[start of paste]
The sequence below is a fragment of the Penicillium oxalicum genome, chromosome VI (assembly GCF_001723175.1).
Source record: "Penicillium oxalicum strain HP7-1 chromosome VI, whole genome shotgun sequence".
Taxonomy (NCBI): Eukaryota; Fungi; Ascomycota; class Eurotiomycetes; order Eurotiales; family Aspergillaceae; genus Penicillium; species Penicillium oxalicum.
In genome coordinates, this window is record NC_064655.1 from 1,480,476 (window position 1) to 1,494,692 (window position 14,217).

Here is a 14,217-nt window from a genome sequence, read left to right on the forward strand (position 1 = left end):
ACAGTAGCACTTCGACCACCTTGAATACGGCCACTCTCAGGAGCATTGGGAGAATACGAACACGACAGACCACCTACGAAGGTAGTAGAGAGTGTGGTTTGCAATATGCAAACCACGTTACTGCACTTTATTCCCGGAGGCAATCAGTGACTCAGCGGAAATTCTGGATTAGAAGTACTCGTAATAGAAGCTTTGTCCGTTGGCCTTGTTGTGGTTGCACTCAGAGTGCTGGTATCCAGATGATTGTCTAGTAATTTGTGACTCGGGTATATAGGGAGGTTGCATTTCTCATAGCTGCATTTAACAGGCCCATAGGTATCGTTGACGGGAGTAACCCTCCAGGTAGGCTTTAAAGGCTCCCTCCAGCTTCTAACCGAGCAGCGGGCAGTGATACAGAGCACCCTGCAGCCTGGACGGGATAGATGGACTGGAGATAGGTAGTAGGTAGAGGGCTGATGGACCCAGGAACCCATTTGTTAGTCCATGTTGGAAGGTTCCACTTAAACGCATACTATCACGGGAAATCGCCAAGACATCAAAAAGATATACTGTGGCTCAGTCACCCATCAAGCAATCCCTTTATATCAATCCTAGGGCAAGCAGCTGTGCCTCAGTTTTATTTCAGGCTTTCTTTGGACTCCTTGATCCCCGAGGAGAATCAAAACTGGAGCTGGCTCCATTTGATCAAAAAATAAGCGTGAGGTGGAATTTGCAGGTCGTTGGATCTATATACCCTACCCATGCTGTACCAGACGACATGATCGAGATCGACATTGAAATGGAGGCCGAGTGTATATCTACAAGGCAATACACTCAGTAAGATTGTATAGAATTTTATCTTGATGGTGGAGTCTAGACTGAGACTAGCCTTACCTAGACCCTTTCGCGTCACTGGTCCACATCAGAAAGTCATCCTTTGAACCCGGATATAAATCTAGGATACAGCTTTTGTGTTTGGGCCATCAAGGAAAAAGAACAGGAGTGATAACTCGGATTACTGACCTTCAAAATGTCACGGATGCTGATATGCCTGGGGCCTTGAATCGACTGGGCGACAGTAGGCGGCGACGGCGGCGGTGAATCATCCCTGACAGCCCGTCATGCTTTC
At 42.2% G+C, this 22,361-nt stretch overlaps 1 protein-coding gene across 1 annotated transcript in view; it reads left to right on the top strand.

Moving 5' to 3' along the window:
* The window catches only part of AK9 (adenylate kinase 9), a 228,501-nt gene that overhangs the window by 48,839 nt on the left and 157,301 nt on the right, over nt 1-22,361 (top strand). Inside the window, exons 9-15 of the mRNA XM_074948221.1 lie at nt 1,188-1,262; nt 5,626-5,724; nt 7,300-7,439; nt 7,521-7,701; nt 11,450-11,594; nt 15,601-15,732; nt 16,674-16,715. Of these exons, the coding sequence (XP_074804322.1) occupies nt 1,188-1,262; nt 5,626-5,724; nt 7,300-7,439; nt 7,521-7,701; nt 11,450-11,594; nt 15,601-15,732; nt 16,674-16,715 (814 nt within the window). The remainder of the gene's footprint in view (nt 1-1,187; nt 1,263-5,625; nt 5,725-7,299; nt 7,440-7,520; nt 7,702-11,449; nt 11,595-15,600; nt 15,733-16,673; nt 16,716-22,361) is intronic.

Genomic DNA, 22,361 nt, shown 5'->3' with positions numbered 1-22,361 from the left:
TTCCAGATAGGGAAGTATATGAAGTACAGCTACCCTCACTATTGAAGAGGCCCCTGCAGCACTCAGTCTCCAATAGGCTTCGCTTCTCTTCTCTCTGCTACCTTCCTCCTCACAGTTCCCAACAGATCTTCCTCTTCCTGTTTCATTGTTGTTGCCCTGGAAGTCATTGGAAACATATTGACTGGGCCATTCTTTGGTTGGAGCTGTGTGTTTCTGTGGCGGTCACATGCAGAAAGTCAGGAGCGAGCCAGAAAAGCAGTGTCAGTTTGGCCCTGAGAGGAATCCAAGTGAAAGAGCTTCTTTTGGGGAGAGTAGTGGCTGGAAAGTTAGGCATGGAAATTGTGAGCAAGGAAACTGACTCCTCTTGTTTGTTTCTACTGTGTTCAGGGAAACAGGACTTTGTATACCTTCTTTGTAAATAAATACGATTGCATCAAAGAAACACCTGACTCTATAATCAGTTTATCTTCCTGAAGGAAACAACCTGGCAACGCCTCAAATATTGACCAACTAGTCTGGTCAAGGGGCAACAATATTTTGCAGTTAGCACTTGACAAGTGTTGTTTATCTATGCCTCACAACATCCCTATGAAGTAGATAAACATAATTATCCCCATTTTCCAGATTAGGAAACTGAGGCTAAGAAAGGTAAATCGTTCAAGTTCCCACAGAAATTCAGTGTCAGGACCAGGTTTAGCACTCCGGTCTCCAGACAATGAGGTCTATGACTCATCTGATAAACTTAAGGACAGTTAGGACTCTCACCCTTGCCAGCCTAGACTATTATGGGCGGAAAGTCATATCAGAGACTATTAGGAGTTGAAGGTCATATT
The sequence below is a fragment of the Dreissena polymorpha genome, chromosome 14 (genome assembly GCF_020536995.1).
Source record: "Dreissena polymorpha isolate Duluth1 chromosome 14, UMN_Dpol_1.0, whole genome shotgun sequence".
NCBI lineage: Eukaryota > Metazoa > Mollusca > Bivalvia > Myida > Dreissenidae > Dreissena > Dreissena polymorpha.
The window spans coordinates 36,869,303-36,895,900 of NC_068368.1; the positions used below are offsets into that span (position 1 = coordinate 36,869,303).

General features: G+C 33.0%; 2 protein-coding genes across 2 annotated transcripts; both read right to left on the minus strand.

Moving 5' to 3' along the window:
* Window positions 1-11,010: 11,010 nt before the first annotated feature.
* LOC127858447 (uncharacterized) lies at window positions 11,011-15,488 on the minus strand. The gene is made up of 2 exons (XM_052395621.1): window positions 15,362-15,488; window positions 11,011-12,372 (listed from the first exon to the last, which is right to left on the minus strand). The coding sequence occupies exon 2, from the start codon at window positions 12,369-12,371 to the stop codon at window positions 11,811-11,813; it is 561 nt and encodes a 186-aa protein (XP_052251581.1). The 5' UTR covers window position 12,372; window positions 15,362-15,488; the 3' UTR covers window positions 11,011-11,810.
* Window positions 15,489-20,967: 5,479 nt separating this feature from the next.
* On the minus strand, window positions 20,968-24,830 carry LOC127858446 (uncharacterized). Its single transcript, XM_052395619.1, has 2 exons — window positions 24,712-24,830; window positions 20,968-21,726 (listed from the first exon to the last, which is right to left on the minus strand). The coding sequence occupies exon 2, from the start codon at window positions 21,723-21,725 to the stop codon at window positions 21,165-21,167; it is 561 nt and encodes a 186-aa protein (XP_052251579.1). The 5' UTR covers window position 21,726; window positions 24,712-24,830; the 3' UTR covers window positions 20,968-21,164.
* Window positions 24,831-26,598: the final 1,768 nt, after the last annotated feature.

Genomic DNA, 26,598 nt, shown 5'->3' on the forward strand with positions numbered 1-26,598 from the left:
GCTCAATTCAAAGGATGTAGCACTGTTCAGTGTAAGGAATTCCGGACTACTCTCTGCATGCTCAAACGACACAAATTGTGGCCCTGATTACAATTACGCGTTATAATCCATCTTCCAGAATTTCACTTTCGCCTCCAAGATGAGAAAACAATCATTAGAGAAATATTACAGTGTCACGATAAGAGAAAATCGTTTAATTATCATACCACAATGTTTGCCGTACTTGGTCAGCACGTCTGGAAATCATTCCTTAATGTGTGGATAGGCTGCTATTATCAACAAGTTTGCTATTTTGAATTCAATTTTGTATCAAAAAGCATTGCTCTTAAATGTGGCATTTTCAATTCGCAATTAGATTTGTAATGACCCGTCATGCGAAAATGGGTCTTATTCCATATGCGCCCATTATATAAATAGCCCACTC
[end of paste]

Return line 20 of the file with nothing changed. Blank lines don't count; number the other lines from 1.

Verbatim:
* Window positions 15,489-20,967: 5,479 nt separating this feature from the next.